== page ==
Morbidly Beautiful

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Essential viewing for anyone who ever felt like an outcast, “Happy Face” is an emotional outcry for acceptance, not sympathy.

It may make you squirm in discomfort, but it may also become your favorite film of 2019.

I am exhausted. It isn’t possible to get more tears out of my eyes. Being moved by art (for me, especially movies) is a very special sensation, because it enters the aesthetic part of the soul and breaks through into the physical realm. This was a good movie for me to review because I’m a very emotional person. It’s easy to sadden me, and very easy to make me cry. This movie was catnip for all the bitters and the sweets inside me.

Give yourself to Happy Face with every ounce of heart you could muster, because you will learn new things about yourself. I sure did.

Within the space of 97 elegantly raw minutes, I experienced several different emotions: repulsion, shame, empathy, desire, exuberance, exhilaration, and a Surface Pro-sized Pandora’s Box of others I have never even experienced before. Sometimes there was even an odd mixture of two or three of them within one scene! I think part of the reason for that is because none of the characters are martyrs: they all have moving and beautiful moments, but they have uncomfortable and awful ones too.

I went in not knowing anything about this film from director Alexandre Franchi. The trailer caught my eye, though, so I gave it a shot. The film begins with stock footage of beauty pageants for young girls, and a voice-over talks about what we are seeing. The narrator explains how the pressures of keeping up with beauty standards caused her to gain weight during her teen years. From that stock footage, we are taken to an experimental therapy / support group where we first encounter the narrator, Vanessa (played with depth and fearlessness by Debbie Lynch-White).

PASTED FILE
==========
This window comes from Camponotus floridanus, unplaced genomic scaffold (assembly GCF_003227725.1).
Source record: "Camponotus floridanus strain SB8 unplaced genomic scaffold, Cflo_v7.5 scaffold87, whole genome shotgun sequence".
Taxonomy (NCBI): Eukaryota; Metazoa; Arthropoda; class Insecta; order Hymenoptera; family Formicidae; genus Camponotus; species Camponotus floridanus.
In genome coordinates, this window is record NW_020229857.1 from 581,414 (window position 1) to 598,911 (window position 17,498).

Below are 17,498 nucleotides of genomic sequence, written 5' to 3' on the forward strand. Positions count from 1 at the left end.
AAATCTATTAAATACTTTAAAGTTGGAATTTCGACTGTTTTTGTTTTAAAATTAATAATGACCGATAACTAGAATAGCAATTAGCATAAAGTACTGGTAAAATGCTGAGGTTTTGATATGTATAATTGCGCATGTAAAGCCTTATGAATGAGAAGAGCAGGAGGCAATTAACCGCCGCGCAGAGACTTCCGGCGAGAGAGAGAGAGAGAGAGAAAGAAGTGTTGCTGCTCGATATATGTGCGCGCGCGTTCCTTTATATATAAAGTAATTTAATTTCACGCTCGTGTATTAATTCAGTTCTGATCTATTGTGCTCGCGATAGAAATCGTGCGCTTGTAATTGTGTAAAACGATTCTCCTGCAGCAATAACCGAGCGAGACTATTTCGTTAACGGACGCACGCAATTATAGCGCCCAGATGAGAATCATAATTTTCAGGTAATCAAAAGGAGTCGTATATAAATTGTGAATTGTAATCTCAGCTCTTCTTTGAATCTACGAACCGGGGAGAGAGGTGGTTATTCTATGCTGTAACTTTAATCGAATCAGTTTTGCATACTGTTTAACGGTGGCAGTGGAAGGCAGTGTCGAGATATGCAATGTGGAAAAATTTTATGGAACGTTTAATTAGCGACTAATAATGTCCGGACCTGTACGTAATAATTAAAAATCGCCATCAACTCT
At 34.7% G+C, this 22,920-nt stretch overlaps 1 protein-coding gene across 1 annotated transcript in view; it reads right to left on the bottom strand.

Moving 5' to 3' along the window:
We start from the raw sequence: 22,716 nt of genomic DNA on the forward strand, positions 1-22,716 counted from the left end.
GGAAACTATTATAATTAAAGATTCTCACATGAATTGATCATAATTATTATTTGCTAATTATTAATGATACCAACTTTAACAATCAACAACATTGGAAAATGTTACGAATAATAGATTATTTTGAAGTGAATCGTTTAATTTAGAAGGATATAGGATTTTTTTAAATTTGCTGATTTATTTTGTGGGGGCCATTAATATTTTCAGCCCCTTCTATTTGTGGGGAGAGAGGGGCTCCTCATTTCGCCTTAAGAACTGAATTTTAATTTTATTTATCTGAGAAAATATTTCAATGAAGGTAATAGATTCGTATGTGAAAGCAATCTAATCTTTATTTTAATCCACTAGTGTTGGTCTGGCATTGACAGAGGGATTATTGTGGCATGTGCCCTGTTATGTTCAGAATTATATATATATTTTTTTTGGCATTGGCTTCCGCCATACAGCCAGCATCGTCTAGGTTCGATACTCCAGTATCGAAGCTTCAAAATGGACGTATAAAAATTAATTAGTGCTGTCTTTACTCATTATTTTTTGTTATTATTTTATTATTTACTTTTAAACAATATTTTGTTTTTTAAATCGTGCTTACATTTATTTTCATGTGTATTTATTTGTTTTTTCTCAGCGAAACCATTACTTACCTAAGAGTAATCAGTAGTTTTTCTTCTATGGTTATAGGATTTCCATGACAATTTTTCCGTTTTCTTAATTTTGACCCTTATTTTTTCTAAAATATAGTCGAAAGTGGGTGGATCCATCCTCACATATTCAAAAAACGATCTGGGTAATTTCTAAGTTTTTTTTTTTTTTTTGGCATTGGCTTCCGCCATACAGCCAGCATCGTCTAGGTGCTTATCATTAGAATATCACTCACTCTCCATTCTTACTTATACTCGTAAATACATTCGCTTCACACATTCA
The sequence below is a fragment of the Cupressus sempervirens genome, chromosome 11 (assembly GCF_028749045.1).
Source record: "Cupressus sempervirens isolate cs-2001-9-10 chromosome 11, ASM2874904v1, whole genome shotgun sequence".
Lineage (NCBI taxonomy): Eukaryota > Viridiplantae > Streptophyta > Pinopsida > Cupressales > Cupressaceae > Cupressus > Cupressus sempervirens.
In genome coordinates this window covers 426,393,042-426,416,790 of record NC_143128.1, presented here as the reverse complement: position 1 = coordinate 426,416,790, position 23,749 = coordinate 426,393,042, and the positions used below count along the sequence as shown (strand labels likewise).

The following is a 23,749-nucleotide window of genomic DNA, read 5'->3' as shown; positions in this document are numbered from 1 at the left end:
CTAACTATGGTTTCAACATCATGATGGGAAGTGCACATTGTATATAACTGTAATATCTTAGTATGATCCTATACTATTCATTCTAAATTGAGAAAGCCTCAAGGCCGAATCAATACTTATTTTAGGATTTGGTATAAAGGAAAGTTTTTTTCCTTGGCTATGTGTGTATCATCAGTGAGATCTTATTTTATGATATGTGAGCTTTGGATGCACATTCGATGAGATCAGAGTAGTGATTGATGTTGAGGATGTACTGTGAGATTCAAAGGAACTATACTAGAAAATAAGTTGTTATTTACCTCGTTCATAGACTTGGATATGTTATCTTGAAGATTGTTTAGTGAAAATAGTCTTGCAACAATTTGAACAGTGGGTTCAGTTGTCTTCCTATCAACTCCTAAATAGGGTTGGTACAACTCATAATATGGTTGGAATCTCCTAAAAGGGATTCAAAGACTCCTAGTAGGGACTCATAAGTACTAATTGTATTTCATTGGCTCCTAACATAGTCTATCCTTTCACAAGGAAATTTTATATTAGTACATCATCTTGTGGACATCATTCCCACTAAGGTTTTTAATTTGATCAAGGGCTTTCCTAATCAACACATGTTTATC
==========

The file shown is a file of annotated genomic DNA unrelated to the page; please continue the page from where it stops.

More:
Debbie is the organizer and moderator of a support group for the facially different. All the characters are shockingly extreme cases, and director Alexandre Franchi insisted that all the actors be actual real-life facially different people. This gives the film an unquestionable power because in the beginning I wanted to look away, but by the end of the film I wanted to hug them, cry with them, celebrate with them, and join them in their tantrums and outrage.

I grew to feel a deep caring and affection for every member of Debbie’s support group. Her methods are questioned by an odd hooded boy named Stan (played by Robin L’houmeau). An initially quiet member of the group, Stan turns out to be very different from the rest. I say that with purpose, because one of the questions we are encouraged to ponder is what it means to be the outsider within a group of outsiders.

With apologies, I am intentionally dancing around the specifics of the story. Seeing this movie knowing little, or nothing, about it is highly recommended. When it started I thought it was going to be a tale of vengeance or retribution, but it became something else entirely. Franchi’s energetic and rhythmic direction reminded me several times of Spike Lee’s Do the Right Thing.

Obviously, one movie it is almost impossible not to compare it to is Todd Browning’s Freaks. There are a few sub-textual similarities, sure, but otherwise I don’t find them at all similar. Freaks bleeds in a puddle of mud, but Happy Face does a shot of whiskey and bleeds in a curbside river of rainwater.

This review is from the East Coast Premiere of HAPPY FACE at the Boston Underground Film Festival on Sunday, March 24 at 6:30 PM. 

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